By Jenna Johnson
Washington Post Staff Writer
Monday, September 27, 2010; 2:52 AM
This spring, Jeffrey Sich told his friends in St. Louis that he was moving to the District for an associate professorship at George Washington University. Then the 55-year-old carefully explained where he would live: a sophomore dorm.
"It was met with shock: 'You are going to do what?' " Sich said. "But it's a great conversation starter. . . . And it's been done before - Rodney Dangerfield."
No, this is not the setup for a reality television show. And, yes, GWU officials are fully aware there's a middle-aged guy living on the first floor of Dakota Hall.
GWU is one of dozens of colleges across the country that place professors (and sometimes their families) in residence halls. It's a practice borrowed from the early days of academia that has grown in popularity in recent years, especially at large urban universities looking to create a more personal, small-campus feel.
In exchange for free rent, these professors agree to live among the masses, answer questions, attend floor meetings, endure odd noises at late hours and host small gatherings in their quarters, which typically are larger than the dorm rooms shared by students. Some students never stop by, and others form lifelong friendships with their older neighbors.
"It's very casual. There's no class attached to it. You solely talk about your interests," said Patrick Eronini, 19, a junior nursing major at Georgetown University, which has six faculty members and 28 Jesuit priests or chaplains living on campus. "At the very least, students are going for the free food."
As colleges construct dorms, many are adding a professor suite or two to the floor plans. Last year, Catholic University opened a hall that included an apartment large enough for two faculty members and their now 1-year-old daughter. Georgetown included faculty apartments in the last three residence halls built on campus.
This fall, GWU opened a hall that houses about 290 undergraduates, as well as professors Melissa Keeley and Christopher Klemek and their two young children - who have become celebrities on campus.
The family hopes its presence will help students in the mostly freshman dorm feel more at home. The couple are also excited to organize events, host dinners and share their research with students.
"Learning to write essays is one skill set. So is speaking in class. It's difficult to take your interests and your knowledge and use it in real-world settings," Klemek said. "We have the ability to mentor that . . . and give them an opportunity to rehearse that."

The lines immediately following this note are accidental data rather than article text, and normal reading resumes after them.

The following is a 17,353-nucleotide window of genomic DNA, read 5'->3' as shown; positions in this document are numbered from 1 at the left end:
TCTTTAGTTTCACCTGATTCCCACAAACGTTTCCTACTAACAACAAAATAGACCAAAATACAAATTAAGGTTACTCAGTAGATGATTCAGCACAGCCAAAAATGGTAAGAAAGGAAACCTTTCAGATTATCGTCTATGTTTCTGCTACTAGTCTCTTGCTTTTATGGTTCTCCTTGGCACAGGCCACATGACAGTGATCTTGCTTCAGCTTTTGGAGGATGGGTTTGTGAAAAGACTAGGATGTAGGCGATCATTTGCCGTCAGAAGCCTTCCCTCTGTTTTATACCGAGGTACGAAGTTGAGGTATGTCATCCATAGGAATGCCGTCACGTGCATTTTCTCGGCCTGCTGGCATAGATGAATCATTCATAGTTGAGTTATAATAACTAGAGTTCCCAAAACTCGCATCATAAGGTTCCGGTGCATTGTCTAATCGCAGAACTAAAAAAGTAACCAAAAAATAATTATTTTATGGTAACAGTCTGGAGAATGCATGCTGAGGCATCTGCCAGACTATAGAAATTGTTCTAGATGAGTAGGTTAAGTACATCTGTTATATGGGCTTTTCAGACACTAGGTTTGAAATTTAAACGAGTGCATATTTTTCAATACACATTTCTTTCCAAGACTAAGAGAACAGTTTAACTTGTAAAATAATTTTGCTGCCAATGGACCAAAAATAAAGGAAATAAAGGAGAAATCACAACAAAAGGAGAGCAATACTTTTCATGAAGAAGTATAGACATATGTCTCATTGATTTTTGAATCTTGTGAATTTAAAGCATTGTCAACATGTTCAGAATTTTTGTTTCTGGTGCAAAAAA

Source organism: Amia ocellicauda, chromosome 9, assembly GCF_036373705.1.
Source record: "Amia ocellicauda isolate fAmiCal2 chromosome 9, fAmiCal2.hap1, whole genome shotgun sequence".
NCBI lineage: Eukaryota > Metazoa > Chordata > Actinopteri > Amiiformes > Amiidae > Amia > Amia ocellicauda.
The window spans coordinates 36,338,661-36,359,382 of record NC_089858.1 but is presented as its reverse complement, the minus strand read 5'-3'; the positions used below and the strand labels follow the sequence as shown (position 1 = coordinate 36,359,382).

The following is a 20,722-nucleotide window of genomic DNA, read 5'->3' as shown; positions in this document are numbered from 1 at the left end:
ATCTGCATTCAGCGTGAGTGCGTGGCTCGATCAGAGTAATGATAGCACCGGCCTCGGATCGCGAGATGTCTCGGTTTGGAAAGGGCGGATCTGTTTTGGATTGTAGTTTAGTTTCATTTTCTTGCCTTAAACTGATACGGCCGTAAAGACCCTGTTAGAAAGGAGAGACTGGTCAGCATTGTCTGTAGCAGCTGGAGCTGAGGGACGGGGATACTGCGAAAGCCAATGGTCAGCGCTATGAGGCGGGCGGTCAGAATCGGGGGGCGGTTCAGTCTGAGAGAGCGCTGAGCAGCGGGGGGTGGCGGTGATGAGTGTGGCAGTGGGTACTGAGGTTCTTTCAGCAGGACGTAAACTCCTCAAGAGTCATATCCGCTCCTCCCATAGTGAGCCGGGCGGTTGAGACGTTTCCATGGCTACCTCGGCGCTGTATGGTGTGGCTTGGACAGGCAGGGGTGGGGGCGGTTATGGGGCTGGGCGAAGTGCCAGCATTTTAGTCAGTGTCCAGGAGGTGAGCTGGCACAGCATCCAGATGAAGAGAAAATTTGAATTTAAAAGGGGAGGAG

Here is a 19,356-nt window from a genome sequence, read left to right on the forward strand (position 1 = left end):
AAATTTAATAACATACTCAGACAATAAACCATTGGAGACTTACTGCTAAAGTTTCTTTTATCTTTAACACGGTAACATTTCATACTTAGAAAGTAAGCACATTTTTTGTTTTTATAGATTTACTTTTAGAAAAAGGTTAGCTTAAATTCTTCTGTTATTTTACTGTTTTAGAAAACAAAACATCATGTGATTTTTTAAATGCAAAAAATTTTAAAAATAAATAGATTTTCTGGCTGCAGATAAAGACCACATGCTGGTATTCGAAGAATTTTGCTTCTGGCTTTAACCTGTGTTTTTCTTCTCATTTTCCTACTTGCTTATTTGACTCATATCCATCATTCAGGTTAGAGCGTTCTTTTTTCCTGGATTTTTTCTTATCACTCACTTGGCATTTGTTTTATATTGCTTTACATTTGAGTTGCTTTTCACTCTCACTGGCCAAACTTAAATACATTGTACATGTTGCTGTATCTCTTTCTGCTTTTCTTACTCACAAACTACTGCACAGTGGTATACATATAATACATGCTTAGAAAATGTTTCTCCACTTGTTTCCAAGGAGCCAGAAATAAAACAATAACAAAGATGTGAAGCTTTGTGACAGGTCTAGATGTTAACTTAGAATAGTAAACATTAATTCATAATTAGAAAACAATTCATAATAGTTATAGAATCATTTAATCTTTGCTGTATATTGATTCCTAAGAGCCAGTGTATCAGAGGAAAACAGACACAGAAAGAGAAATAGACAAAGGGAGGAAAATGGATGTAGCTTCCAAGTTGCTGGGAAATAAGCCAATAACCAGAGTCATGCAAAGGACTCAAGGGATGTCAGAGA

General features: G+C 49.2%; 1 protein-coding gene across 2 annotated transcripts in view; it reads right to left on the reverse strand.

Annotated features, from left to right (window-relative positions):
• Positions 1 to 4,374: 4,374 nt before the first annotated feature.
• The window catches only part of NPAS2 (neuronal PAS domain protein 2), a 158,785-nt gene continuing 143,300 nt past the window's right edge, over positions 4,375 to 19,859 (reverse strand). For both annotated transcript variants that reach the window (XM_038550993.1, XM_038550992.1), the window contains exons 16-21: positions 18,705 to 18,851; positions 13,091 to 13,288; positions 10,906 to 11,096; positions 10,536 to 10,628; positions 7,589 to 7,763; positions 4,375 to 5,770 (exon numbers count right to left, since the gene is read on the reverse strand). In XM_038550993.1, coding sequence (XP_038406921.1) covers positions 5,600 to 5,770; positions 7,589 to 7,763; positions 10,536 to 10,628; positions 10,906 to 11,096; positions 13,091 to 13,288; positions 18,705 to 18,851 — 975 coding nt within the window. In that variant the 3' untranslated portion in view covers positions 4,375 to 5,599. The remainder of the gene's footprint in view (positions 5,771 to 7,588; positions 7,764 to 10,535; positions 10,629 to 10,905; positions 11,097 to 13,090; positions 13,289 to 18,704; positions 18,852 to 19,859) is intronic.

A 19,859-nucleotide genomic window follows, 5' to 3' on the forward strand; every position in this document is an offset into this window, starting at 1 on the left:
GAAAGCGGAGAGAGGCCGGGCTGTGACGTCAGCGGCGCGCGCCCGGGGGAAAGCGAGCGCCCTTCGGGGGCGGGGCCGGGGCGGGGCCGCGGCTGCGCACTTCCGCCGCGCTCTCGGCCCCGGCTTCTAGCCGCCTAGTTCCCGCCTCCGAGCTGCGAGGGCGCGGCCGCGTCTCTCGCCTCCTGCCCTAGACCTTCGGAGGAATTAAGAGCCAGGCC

GWU started placing faculty members in dorms about 12 years ago to help bring an academic feel to the halls. This year, there are five professors in four dorms. At first the program was aimed at freshmen, but then administrators realized it was a better fit for sophomores.
"Our first-year students are transitioning on so many levels . . . they are far less apt to knock on a faculty member's door in the residence hall," said Rebecca A. Sawyer, senior assistant dean of students. "By sophomore year, they already understand that faculty relationship."
Sich, the professor who recently moved to GWU, decided to try the program for a few reasons: free rent while he tries to sell his condominium in Missouri, a six-minute walk to work and the chance to interact with students.
"It's total immersion" into campus culture, said Sich, whose research focuses on tropical and infectious diseases. "I figured nothing would do that quite like living with 200 sophomores."
Professors who live among students understand intimately how a campus operates and what students think, and they are forced to be culturally savvy, said Daniel Porterfield, a Georgetown English professor and vice president for strategic development who has lived in Copley Hall with his wife and three daughters for seven years.
"So much of what happens at Georgetown happens between 9 p.m. and 2 a.m.," he said. "Students are living on China time."
Each year, Porterfield and his wife, Karen Herrling, both Georgetown graduates, reassess whether they want to stay in the four-bedroom dorm apartment or return to their home in Arlington County, which they rent out.
They keep deciding to stay because their daughters - ages 7, 12 and 13 - seem to thrive in the collegiate atmosphere. They also love knowing all the members of the men's and women's basketball teams, he said.
Porterfield said he enjoys hosting classes in his apartment, introducing students to each other over dinner, watching groups of friends form and inviting young alumni back to visit. He does set boundaries, though, such as joining a gym off campus rather than working out with students.
"If there is a downside . . . it requires an adult to be very comfortable personally and to know that they're being observed a lot," he said. "They see me with my children. They see me carrying in the groceries. They see me and my wife walking on campus, holding hands."
GWU's new provost, Steven Lerman, previously worked at MIT, where he and his wife lived in a graduate student dorm for nine years. One Sunday a month, the couple cooked holiday-themed pancakes for the entire building (this would be pumpkin pancake season). And the first visitor to their new home on GWU's Mount Vernon campus was a former MIT student-neighbor.
"We got to understand their lives in a way I never did in the classroom," Lerman said. "In American higher education, there ought to be more of this. It can only help the educational process."